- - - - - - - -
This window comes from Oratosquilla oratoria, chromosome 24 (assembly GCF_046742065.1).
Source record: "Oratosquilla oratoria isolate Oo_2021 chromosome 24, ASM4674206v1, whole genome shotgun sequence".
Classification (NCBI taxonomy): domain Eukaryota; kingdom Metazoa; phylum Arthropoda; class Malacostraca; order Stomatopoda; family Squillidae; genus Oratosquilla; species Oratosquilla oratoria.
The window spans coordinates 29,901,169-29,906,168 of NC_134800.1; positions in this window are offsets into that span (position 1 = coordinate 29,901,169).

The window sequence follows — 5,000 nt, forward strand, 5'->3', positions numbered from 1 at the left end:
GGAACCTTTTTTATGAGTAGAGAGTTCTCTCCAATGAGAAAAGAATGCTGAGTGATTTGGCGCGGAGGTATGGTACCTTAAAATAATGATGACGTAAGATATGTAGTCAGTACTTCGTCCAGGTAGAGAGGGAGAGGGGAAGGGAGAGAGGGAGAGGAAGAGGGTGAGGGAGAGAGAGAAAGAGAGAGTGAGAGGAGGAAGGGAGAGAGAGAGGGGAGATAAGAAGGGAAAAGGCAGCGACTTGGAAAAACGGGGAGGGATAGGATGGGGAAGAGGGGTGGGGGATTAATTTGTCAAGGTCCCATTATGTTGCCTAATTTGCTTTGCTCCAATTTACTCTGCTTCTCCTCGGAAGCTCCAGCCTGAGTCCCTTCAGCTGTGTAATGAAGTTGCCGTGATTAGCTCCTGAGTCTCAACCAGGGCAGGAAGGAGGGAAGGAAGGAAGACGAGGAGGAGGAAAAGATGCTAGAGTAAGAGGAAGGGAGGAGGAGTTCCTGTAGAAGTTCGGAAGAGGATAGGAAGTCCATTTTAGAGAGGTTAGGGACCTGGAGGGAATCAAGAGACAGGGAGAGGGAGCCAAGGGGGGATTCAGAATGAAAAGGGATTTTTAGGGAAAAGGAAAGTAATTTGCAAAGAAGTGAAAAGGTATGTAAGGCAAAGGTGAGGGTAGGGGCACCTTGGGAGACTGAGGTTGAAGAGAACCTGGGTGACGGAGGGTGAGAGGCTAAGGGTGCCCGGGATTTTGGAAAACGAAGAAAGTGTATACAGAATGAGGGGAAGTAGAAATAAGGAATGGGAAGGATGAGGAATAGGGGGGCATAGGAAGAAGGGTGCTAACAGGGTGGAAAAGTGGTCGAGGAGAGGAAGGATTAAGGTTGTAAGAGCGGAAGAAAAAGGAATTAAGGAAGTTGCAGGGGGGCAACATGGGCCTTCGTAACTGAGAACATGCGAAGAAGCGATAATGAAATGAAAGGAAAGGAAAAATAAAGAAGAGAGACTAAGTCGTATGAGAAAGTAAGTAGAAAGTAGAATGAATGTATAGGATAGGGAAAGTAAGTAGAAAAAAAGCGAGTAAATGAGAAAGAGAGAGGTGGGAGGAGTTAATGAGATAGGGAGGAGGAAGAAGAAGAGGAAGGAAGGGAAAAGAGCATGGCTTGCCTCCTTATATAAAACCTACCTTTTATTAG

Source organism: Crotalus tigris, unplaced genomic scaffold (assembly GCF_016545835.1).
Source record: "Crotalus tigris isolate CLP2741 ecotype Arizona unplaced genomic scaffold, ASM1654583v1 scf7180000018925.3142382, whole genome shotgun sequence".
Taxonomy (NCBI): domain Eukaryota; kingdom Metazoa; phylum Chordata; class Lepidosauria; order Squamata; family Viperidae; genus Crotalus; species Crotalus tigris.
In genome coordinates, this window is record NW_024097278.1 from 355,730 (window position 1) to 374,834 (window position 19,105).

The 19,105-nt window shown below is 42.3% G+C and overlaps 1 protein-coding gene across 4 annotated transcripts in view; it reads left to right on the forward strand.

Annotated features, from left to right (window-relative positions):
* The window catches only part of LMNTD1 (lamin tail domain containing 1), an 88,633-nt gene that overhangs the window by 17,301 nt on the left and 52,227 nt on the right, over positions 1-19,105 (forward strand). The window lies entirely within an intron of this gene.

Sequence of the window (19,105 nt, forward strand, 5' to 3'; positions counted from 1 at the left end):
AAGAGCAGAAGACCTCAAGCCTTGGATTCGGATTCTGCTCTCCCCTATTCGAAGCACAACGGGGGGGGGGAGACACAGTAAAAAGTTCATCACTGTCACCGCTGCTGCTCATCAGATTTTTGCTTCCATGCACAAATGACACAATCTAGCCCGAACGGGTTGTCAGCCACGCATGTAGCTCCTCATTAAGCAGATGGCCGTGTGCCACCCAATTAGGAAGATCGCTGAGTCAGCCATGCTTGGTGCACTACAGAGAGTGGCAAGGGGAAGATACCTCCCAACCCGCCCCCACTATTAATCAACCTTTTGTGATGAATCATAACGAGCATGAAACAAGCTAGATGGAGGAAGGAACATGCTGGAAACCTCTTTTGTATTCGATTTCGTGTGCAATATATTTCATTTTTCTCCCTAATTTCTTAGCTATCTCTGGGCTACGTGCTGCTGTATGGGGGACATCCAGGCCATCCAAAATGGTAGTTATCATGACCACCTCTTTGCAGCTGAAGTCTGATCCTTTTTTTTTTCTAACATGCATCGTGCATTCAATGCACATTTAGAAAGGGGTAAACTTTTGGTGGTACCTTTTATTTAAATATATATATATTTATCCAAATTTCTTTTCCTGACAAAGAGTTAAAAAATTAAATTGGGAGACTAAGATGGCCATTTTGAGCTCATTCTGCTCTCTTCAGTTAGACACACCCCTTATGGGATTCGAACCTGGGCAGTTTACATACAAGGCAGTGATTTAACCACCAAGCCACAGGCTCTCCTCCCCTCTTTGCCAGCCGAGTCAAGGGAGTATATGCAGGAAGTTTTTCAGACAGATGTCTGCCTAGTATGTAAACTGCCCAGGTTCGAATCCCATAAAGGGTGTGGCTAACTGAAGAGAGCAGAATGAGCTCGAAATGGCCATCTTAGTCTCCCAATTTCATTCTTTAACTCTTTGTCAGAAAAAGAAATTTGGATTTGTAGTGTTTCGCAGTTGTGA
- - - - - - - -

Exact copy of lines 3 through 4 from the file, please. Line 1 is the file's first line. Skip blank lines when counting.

Classification (NCBI taxonomy): domain Eukaryota; kingdom Metazoa; phylum Arthropoda; class Malacostraca; order Stomatopoda; family Squillidae; genus Oratosquilla; species Oratosquilla oratoria.
The window spans coordinates 29,901,169-29,906,168 of NC_134800.1; positions in this window are offsets into that span (position 1 = coordinate 29,901,169).